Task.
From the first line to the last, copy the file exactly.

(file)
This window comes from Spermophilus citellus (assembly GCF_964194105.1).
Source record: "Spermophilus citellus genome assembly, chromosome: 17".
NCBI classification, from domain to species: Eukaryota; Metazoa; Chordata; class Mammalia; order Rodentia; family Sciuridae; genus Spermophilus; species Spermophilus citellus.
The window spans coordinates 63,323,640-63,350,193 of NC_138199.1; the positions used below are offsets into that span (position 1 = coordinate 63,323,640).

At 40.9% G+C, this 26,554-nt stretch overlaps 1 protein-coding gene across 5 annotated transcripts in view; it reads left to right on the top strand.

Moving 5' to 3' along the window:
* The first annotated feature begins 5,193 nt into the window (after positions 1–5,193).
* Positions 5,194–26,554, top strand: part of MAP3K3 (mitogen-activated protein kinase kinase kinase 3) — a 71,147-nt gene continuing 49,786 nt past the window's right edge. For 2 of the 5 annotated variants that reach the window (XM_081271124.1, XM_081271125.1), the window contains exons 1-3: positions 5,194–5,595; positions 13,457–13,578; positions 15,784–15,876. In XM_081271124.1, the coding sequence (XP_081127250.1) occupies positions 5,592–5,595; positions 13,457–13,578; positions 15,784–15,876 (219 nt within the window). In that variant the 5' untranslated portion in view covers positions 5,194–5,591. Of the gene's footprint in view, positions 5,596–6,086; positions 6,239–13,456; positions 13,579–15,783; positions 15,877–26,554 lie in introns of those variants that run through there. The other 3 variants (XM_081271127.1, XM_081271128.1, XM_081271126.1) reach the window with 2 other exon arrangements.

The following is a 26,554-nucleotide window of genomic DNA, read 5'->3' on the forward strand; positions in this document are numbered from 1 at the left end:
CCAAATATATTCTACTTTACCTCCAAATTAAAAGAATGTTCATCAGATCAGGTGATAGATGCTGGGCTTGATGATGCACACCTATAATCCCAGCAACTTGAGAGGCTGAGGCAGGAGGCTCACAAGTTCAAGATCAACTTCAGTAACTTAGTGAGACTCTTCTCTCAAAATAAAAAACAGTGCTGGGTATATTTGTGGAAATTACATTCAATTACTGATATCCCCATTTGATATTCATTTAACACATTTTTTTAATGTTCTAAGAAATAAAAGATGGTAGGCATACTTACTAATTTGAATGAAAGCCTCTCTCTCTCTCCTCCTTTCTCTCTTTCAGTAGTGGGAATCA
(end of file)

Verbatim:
This window comes from Spermophilus citellus (assembly GCF_964194105.1).
Source record: "Spermophilus citellus genome assembly, chromosome: 17".
NCBI classification, from domain to species: Eukaryota; Metazoa; Chordata; class Mammalia; order Rodentia; family Sciuridae; genus Spermophilus; species Spermophilus citellus.
The window spans coordinates 63,323,640-63,350,193 of NC_138199.1; the positions used below are offsets into that span (position 1 = coordinate 63,323,640).

At 40.9% G+C, this 26,554-nt stretch overlaps 1 protein-coding gene across 5 annotated transcripts in view; it reads left to right on the top strand.

Moving 5' to 3' along the window:
* The first annotated feature begins 5,193 nt into the window (after positions 1–5,193).
* Positions 5,194–26,554, top strand: part of MAP3K3 (mitogen-activated protein kinase kinase kinase 3) — a 71,147-nt gene continuing 49,786 nt past the window's right edge. For 2 of the 5 annotated variants that reach the window (XM_081271124.1, XM_081271125.1), the window contains exons 1-3: positions 5,194–5,595; positions 13,457–13,578; positions 15,784–15,876. In XM_081271124.1, the coding sequence (XP_081127250.1) occupies positions 5,592–5,595; positions 13,457–13,578; positions 15,784–15,876 (219 nt within the window). In that variant the 5' untranslated portion in view covers positions 5,194–5,591. Of the gene's footprint in view, positions 5,596–6,086; positions 6,239–13,456; positions 13,579–15,783; positions 15,877–26,554 lie in introns of those variants that run through there. The other 3 variants (XM_081271127.1, XM_081271128.1, XM_081271126.1) reach the window with 2 other exon arrangements.

The following is a 26,554-nucleotide window of genomic DNA, read 5'->3' on the forward strand; positions in this document are numbered from 1 at the left end:
CCAAATATATTCTACTTTACCTCCAAATTAAAAGAATGTTCATCAGATCAGGTGATAGATGCTGGGCTTGATGATGCACACCTATAATCCCAGCAACTTGAGAGGCTGAGGCAGGAGGCTCACAAGTTCAAGATCAACTTCAGTAACTTAGTGAGACTCTTCTCTCAAAATAAAAAACAGTGCTGGGTATATTTGTGGAAATTACATTCAATTACTGATATCCCCATTTGATATTCATTTAACACATTTTTTTAATGTTCTAAGAAATAAAAGATGGTAGGCATACTTACTAATTTGAATGAAAGCCTCTCTCTCTCTCCTCCTTTCTCTCTTTCAGTAGTGGGAATCA